J.A. Dubow manufacturing co 2014 - 2021

busdrivermike

Well-Known Member
There's also the issue of exclusivity boosting appeal. We bigger guys are assumed to be a poor image for anything halfway stylish or youthful, regardless of how well we might wear clothes.
High end workwear stops at 46/40 if it's a US/Euro brand (regardless of where made), and 44/38 if a Far East brand.
It’s has proven at times true , the brand Abercrombie and Fitch has said publicly they will never
Make xl or xxl clothes for larger sized women as they don’t want overweight people wearing their clothes
Most companies won’t publicly state that , it’s rare to have brutal honesty.
I gotta say that I’m not offended as it allows purveyors like 5 star or others like San Diego leather factory
Fill the void , and they both from my experience will give you custom options which is actually for me the
Route I would go anyway, as like my personal custom options, like an interior pocket and maybe a different
Liner.
 

zoomer

Well-Known Member
A & F is the epitome of fickle, trash-fash merchandising. I'm certain the current owners don't choose to represent any image of style or quality to live up to, but just to degrade an old name in a symbolic way - to flaunt the victory of disposable brand culture over the substance of tradition.

Anyone taking cues from A & F had better be in their same throw-away-chic market sector, or else their heads are some ways up their behinds.
 

Bombing IP

Well-Known Member
The Abercrombie and Fitch did a complete turnaround in 1988 when it was bought out ,pre 1988 it was the epitome of exclusivity and high end products for the well heeled .Today its a very different company selling junk and crap a different type of GAP store gone is the wonderful store you could spend all day in and never see it all .Today it makes twice what it paid for the company in a year ,there giving the masses what they want and keeping China Busy at the same time .
 

jdgloverjr

New Member
The Abercrombie and Fitch did a complete turnaround in 1988 when it was bought out ,pre 1988 it was the epitome of exclusivity and high end products for the well heeled .Today its a very different company selling junk and crap a different type of GAP store gone is the wonderful store you could spend all day in and never see it all .Today it makes twice what it paid for the company in a year ,there giving the masses what they want and keeping China Busy at the same time .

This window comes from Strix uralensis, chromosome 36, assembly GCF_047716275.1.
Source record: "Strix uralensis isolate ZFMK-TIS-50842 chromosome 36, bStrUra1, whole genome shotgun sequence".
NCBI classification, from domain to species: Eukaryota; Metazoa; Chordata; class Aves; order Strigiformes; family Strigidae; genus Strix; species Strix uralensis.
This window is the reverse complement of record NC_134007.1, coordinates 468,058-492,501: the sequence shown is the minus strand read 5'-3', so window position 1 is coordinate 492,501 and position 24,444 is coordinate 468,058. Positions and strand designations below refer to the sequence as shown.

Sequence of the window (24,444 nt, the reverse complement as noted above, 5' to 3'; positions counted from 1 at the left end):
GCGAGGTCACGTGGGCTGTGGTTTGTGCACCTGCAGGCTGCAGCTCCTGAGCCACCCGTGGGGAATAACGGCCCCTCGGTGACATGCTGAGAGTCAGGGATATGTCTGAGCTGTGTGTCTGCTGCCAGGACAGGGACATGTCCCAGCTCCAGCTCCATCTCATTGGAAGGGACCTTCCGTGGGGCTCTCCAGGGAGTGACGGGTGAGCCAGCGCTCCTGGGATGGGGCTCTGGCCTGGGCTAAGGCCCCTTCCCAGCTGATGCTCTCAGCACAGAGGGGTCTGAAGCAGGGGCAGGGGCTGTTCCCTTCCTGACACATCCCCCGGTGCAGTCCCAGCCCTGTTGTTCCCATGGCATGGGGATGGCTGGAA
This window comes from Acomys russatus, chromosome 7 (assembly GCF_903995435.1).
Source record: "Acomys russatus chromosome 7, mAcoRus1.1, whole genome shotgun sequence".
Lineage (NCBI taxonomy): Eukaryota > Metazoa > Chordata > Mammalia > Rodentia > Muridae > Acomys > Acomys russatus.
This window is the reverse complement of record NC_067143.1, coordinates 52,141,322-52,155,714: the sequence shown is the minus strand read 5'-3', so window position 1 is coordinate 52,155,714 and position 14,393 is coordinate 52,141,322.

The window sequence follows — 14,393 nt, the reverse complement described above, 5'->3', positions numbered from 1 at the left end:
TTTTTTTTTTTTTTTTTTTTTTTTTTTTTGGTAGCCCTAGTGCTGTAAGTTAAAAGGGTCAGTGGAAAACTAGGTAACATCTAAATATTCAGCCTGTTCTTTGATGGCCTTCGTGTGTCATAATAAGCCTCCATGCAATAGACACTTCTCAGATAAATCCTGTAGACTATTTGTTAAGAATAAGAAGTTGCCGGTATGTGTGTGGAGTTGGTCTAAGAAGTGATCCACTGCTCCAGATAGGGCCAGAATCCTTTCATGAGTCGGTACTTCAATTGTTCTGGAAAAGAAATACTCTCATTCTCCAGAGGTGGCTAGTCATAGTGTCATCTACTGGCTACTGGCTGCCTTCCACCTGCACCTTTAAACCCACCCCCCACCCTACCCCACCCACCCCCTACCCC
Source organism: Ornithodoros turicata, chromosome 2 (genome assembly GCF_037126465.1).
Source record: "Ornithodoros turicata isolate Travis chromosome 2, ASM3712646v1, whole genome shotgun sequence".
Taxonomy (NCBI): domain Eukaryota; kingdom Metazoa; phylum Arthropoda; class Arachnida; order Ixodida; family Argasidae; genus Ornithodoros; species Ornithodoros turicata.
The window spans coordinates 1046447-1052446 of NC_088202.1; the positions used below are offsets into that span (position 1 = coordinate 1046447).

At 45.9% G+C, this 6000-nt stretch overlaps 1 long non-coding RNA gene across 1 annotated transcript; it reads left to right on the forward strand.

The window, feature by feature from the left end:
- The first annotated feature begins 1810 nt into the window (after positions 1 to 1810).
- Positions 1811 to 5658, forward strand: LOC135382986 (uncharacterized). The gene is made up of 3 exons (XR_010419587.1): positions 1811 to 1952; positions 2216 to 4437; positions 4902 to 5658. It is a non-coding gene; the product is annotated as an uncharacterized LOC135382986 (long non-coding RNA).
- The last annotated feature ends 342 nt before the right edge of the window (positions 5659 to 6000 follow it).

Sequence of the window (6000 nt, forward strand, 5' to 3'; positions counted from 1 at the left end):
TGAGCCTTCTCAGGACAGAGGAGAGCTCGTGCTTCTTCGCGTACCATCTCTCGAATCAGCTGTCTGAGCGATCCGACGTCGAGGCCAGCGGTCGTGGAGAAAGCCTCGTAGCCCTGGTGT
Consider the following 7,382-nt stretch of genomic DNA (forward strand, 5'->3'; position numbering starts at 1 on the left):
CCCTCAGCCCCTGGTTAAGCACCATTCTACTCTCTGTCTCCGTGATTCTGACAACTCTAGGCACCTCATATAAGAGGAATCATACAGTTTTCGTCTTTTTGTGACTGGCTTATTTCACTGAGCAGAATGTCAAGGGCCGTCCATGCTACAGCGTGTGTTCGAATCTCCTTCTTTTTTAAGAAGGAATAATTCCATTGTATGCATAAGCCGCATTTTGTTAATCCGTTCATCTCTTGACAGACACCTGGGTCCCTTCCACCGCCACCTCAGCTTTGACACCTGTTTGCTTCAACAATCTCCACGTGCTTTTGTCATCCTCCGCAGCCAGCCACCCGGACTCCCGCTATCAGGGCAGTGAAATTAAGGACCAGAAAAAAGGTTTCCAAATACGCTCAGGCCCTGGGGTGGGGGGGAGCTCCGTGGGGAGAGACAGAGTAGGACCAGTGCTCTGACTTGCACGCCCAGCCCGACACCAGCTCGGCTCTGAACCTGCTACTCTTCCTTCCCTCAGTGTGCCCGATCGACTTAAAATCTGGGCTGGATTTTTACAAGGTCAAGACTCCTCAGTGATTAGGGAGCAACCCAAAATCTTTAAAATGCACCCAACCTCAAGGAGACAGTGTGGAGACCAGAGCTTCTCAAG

I used to enjoy looking at the products from the old A&F, back when they were more of an outfitter type store. Think a high-end Cabelas. I never could afford anything from their product line, but I did enjoy the styling of their clothing. It seemed more traditional mid-century tweeds, etc., if I recall correctly. However, it seems they've hit a downturn, as the local A&F in my shopping mall just now closed up shop one day, with absolutely no notice. Here yesterday, gone today. Good riddance as far as I'm concerned, as the current store was mostly overpriced, hipster junk.
 

Bombing IP

Well-Known Member
There was also a shooting range in the NY store ,I seem to remember an incident with Earnest Hemingway re the range .I will have to research it .

BIP
 

Chandler

Well-Known Member
I wonder who has the old sister brand Von Lengerke & Antoine. They were A & F's Chicago outlet. The Capone mob used to go down to the basement shooting range to try out the latest in heaters. Bob Newhart worked there in the 50s, and has a great story to tell.
I remember going to the A&F Chicago store in the Loop, somewhere in the mid to late '70s. Was that the same store?

Surprised my friend and his father didn't mention the range; big outdoors guys. Maybe it was gone by then?
 

zoomer

Well-Known Member
This blog says the VL & A name was phased out in favor of A & F during the '60s. No word about the range.

The blog has some great catalog pages from VL & A, worth checking out.
 

zoomer

Well-Known Member
The Abercrombie and Fitch did a complete turnaround in 1988 when it was bought out ,pre 1988 it was the epitome of exclusivity and high end products for the well heeled .
They were running on hard times since the '70s, having closed their stores.

The 1988 buyout was masterminded by Les (The Limited) Wexner, since notorious for his mentorship of Jeffrey Epstein.
 
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